When I attended my first ever cricket training camp in Pune, the coach asked me to hide my ponytail under my hat, so that people wouldn't see that a girl was practising among the boys. Clearly letting a girl train with boys was something to be ashamed of, and didn't want me to stand out (that worked well). If this was what attitudes were like in an education hub like Pune, just think how they must have been in Shahdol.
Haven't heard of Shahdol? Not surprising. It sits close to the fault line that split Madhya Pradesh and Chhattisgarh, surrounded by coal mines. It has a railway station with just three platforms, one mall, and just five major roads. Here, in 2010, a young girl decided to cut her hair short, so that she didn't stand out while playing cricket with the boys.
That didn't help. Pooja Vastrakar was born to stand out. Though 18 months ago, she could barely stand. Now she's opening the bowling for India.
Vastrakar (pronounced vus-tr-kaar) has been one of the bright spots for India in an examining home season. The light started shining with India in their darkest space, 113 for 7 in the first ODI against Australia at Vadodara. Batting at No.9 in just her second ever innings, Vastrakar hit a chancy 51. The two lives she got did not diminish the skill and audacity of her shots, and I say shots, not slogs. Two inside-out lofted drives, one off Megan Schutt who went for just 3.7 runs per over in that game, were all proper cricketing shots, not tail-ender slogs.
Vastrakar scored carelessly, which is not to say that she was reckless, but rather that the desperation of the situation did not touch her. She followed that up with 30 off 44 in the next game, which was a statement to her team as much as the opposition: "I deserve to be batting higher than No.9," she seemed to be saying.
But her bowling was absent in the series; she showed little of the swing and control from her debut series in South Africa. It was almost as if she was more of a batter than a bowler.
And she was. "I always wanted to bat first," Vastrakar said in Vadodara. It's what she had done, growing up playing cricket with the boys in the BSNL colony in Shahdol, where she was raised. "At that time I was too small, so I was just fielding for them."
Soon she started getting more opportunities, and made the most of them. "Ek do overs hi milte hain, aur main woh ek do overs mein hi kuch na kuch kamaal kar deti thi (I would get only a couple of overs, but in those I would do something special)," she said.
Vastrakar graduated to playing with the boys at the Gandhi Stadium, close to the Gulmohar Cricket Academy where Ashutosh Shrivastava was coach. "Choti thi, phir bhi bade bade hit mar rahi thi (She was small, but she was still hitting the ball very far)." He remembers calling her over.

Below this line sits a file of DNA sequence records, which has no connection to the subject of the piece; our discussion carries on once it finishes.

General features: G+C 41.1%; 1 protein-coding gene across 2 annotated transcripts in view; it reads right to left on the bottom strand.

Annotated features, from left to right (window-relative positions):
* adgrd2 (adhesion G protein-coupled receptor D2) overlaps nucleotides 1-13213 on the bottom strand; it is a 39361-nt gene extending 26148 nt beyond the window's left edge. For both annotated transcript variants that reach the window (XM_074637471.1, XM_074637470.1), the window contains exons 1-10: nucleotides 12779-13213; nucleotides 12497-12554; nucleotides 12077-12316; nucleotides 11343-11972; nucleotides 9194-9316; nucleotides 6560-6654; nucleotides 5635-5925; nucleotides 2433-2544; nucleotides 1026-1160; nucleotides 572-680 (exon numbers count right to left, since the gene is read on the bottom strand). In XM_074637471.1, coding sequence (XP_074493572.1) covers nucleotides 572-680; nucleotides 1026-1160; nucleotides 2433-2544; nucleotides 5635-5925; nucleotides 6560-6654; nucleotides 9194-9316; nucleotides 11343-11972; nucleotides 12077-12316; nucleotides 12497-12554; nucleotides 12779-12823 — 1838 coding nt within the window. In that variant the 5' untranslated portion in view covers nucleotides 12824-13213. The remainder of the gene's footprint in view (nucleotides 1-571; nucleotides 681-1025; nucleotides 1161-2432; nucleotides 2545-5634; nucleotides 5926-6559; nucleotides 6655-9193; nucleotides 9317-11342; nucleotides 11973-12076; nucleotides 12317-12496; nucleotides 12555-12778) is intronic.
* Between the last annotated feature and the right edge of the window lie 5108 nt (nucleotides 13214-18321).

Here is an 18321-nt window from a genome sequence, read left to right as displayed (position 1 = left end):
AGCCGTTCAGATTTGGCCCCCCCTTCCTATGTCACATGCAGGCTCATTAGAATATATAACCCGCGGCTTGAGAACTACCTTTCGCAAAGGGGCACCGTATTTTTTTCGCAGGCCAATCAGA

Would you like to play?
You will have to play with the boys.
Sir, khelungi (I will play).
Ok, kal se aa jao (You start tomorrow).
Nahi sir, aaj se hi chalu karte hai (No sir, let's start from today)
Vastrakar was barely 10 years old at the time. Soon she appeared for trials for her state women's team. "They asked the batters to stand on one side and bowlers on the other. I stood on batters' side," says Vastrakaar.
Except she couldn't bat. Just days earlier, she had jammed a finger in a door. So she had a go with the ball instead, and was cast a bowler. And that was how she first played for India.
Timing is everything in cricket. Vastrakar made her debut at age 18, on India's tour of South Africa. She had grown up watching Jhulan Goswami, and occasionally rubbed shoulders with her on the domestic circuit. "Inko hi leke chalna hai, inke jaise banna hai (I want to follow her, and be just like her)," she said of India's stalwart.
Vastrakar was on her first international tour when Goswami got her 200th ODI wicket. The next game onwards though, Goswami was out with a heel injury, and Vastrakar replaced her. She impressed with her out-swingers, going at just six runs an over in five T20Is, despite bowling mostly in the Powerplay. She also picked up four wickets.
Despite the promising start, however, Vastrakar is far from the finished product with the ball, and is learning things the hard way. After six ODIs, she is still searching for her first wicket in the format. In most of the T20Is she has played, she has been used as a new ball bowler, and was either snubbed or drubbed at the death. She has swing, a yorker and a bouncer, but is still developing the skill of building an over. "She has worked very hard on her fitness," says Shrivastava. "But her death bowling needs to improve. She will improve match to match."